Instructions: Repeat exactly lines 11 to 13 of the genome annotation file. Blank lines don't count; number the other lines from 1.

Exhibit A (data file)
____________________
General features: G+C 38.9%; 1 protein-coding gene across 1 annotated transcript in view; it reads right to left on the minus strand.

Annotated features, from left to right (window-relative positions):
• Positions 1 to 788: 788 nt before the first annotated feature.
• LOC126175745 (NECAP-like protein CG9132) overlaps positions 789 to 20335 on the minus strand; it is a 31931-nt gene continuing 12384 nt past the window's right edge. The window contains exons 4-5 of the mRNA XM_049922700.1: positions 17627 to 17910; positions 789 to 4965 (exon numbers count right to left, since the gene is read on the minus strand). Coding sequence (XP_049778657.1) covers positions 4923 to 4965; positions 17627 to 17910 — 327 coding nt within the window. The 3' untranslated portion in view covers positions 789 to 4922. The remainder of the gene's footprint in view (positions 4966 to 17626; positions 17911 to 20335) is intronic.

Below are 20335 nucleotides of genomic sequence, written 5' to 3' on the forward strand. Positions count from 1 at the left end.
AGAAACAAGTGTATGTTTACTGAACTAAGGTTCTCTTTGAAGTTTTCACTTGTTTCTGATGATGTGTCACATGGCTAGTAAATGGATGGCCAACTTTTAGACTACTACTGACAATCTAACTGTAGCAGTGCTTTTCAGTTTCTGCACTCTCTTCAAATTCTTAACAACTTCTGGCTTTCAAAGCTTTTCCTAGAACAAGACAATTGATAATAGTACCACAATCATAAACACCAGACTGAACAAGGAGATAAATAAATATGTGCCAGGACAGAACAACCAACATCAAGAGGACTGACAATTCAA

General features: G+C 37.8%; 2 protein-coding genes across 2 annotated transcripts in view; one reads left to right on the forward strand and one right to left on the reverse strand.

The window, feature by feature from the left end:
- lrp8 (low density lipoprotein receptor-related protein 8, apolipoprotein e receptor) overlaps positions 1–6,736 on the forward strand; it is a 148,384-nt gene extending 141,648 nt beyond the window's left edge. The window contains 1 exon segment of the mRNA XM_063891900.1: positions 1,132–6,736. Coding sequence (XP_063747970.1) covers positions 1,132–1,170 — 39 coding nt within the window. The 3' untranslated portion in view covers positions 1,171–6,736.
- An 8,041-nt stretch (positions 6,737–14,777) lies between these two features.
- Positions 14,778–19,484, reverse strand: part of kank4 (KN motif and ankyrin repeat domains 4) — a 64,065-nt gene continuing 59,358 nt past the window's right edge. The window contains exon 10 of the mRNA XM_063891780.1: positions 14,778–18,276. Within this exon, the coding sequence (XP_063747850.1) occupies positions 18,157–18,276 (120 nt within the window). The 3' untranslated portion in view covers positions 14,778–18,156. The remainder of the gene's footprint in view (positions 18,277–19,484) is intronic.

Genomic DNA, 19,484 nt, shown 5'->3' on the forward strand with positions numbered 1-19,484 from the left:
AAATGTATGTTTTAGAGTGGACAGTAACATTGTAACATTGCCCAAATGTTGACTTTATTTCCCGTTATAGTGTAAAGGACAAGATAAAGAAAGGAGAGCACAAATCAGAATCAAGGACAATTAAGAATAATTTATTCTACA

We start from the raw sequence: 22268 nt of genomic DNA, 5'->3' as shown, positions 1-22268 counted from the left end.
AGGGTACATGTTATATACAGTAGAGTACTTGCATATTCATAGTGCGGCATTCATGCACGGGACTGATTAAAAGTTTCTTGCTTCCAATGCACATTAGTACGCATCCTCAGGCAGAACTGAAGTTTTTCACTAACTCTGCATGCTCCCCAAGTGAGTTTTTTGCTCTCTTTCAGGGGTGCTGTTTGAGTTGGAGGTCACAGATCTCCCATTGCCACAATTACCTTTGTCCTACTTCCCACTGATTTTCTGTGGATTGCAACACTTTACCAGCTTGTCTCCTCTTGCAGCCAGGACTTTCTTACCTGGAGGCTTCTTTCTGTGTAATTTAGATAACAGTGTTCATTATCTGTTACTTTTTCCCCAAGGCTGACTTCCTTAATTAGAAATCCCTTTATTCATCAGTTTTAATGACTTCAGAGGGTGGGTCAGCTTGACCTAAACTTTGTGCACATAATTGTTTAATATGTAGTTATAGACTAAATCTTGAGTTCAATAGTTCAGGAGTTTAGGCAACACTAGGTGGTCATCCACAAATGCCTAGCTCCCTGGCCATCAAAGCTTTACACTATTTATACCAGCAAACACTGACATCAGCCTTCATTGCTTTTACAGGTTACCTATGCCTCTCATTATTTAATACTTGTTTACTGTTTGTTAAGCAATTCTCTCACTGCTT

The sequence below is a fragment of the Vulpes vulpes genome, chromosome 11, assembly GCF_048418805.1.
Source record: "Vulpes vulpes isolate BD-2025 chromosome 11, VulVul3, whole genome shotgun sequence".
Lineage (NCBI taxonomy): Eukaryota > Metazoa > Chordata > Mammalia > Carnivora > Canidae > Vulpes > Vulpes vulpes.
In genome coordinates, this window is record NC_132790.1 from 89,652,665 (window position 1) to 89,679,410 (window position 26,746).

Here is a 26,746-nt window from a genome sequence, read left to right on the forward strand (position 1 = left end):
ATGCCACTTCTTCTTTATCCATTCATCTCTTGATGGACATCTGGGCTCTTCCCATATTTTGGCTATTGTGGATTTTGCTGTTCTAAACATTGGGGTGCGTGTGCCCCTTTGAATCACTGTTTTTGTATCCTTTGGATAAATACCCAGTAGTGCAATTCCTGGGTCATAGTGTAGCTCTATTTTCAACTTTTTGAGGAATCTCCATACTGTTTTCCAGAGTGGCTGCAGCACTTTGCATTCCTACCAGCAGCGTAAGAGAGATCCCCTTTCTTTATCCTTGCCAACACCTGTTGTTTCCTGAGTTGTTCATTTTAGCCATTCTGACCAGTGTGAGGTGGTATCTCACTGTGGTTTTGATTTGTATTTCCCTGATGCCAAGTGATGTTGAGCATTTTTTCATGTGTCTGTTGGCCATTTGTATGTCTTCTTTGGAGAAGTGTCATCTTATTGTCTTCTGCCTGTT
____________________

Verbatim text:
- Positions 14,778–19,484, reverse strand: part of kank4 (KN motif and ankyrin repeat domains 4) — a 64,065-nt gene continuing 59,358 nt past the window's right edge. The window contains exon 10 of the mRNA XM_063891780.1: positions 14,778–18,276. Within this exon, the coding sequence (XP_063747850.1) occupies positions 18,157–18,276 (120 nt within the window). The 3' untranslated portion in view covers positions 14,778–18,156. The remainder of the gene's footprint in view (positions 18,277–19,484) is intronic.

Genomic DNA, 19,484 nt, shown 5'->3' on the forward strand with positions numbered 1-19,484 from the left:
AAATGTATGTTTTAGAGTGGACAGTAACATTGTAACATTGCCCAAATGTTGACTTTATTTCCCGTTATAGTGTAAAGGACAAGATAAAGAAAGGAGAGCACAAATCAGAATCAAGGACAATTAAGAATAATTTATTCTACA